How Indigenous resistance reined in fossil fuels, why Britain is more united than we think, and the rise of edible playgrounds, plus more
Indigenous-led resistance to fossil fuel projects in North America has prevented emissions equivalent to 400 coal-fired power plants from entering the atmosphere in the last decade.
That’s according to a joint report by the Indigenous Environmental Network and Oil Change International, a non-profit that promotes green energy. It analysed the impact that Indigenous resistance had on proposed fossil fuel projects in the US and Canada, highlighting 20 that have been cancelled or delayed following protests from Native American groups.
Combined, the shelved projects would have belched out the equivalent of 25 per cent of the US and Canada’s annual emissions, the report’s authors estimated. Their findings are welcome news after it was revealed that a record number of environmental activists were killed in 2020.
“Indigenous communities resisting oil, gas, and coal projects across their territory are demonstrating true climate leadership,” said Kyle Gracey of Oil Change International. “Respecting and honouring the wisdom and sovereignty of Indigenous peoples is a key solution to the climate crisis.”
Image: Pascal Bernardon
Older generations in the UK are just as worried about the climate crisis as younger people, and are equally willing to make sacrifices to protect the planet.
So found a study, published this week, which debunks the myth that a generational war is playing out over the climate emergency. The research, by the Policy Institute at King’s College London and New Scientist magazine, found that 68 per cent of baby boomers are willing to change their habits to save the environment, versus 70 per cent of generation Zs.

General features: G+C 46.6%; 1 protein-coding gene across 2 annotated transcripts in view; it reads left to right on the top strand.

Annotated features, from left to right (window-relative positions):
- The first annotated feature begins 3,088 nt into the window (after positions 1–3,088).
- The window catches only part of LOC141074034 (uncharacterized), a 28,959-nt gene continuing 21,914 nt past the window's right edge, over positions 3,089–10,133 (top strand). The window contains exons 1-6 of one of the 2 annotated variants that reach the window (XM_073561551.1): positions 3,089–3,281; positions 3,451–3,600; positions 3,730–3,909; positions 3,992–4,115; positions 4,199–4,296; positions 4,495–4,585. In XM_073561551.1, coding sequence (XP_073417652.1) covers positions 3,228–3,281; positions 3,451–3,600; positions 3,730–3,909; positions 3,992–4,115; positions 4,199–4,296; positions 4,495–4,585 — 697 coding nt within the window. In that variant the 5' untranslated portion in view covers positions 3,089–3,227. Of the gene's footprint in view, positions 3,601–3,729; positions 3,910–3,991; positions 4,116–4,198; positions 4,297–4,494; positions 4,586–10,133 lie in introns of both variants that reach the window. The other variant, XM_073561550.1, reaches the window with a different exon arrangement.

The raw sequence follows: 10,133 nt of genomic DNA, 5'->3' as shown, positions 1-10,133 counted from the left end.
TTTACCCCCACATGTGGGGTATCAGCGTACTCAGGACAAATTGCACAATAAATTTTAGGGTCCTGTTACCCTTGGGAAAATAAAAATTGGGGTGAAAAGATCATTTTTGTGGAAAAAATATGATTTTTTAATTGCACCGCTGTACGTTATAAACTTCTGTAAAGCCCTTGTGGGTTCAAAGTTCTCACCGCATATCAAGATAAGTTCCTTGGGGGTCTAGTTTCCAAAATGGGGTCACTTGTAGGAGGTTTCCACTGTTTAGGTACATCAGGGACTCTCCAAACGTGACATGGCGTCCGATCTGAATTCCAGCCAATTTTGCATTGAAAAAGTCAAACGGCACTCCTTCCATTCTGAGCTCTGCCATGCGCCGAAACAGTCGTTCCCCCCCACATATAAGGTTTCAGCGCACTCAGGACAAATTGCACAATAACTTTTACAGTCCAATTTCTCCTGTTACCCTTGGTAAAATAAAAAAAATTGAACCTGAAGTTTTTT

“There are many myths about the differences between generations – but none are more destructive than the claim that it’s only the young who care about climate change,” said Professor Bobby Duffy, director of the Policy Institute. “If we want a greener future, we need to act together, uniting the generations, rather than trying to drive an imagined wedge between them.”
Image: Carlos Roso
On the subject of shared values, another report this week concluded that people in Scotland, England and Wales are well aligned on many social issues, despite the politically fragile nature of the union and the divisive culture wars playing out in the UK.
Strengthening the NHS, reducing inequality, slashing emissions, improving pay and challenging racism are among the shared priorities for people living in the three nations, according to research by Our Scottish Future. The organisation was founded by the former UK prime minister, Gordon Brown, to make a positive case for the union.
Brown said the report showed that the UK was “moving closer together, not further apart”.
Image: James Giddins
Californians experiencing a mental health crisis will soon be able to call a three-digit number for support, after the service secured funding last week.